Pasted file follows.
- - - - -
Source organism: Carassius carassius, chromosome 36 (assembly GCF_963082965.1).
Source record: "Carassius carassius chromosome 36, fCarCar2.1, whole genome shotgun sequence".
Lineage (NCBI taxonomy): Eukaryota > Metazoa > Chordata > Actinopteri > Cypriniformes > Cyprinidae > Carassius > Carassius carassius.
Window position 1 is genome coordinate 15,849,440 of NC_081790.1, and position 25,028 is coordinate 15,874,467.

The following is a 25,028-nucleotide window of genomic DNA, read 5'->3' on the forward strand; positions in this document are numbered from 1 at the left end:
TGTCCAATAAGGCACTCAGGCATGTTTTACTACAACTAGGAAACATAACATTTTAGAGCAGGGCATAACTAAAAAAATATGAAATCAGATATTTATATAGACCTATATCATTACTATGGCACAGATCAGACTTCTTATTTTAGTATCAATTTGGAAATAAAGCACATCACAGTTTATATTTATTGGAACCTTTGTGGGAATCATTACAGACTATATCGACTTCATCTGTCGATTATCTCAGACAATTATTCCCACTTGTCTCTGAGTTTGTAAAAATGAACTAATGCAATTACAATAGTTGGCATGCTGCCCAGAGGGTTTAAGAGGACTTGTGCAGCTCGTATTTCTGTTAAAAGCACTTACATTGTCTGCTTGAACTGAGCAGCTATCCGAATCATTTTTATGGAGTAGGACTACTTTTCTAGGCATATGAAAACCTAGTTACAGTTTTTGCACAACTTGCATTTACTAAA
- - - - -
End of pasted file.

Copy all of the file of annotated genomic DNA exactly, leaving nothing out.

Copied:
Source organism: Carassius carassius, chromosome 36 (assembly GCF_963082965.1).
Source record: "Carassius carassius chromosome 36, fCarCar2.1, whole genome shotgun sequence".
Lineage (NCBI taxonomy): Eukaryota > Metazoa > Chordata > Actinopteri > Cypriniformes > Cyprinidae > Carassius > Carassius carassius.
Window position 1 is genome coordinate 15,849,440 of NC_081790.1, and position 25,028 is coordinate 15,874,467.

The following is a 25,028-nucleotide window of genomic DNA, read 5'->3' on the forward strand; positions in this document are numbered from 1 at the left end:
TGTCCAATAAGGCACTCAGGCATGTTTTACTACAACTAGGAAACATAACATTTTAGAGCAGGGCATAACTAAAAAAATATGAAATCAGATATTTATATAGACCTATATCATTACTATGGCACAGATCAGACTTCTTATTTTAGTATCAATTTGGAAATAAAGCACATCACAGTTTATATTTATTGGAACCTTTGTGGGAATCATTACAGACTATATCGACTTCATCTGTCGATTATCTCAGACAATTATTCCCACTTGTCTCTGAGTTTGTAAAAATGAACTAATGCAATTACAATAGTTGGCATGCTGCCCAGAGGGTTTAAGAGGACTTGTGCAGCTCGTATTTCTGTTAAAAGCACTTACATTGTCTGCTTGAACTGAGCAGCTATCCGAATCATTTTTATGGAGTAGGACTACTTTTCTAGGCATATGAAAACCTAGTTACAGTTTTTGCACAACTTGCATTTACTAAA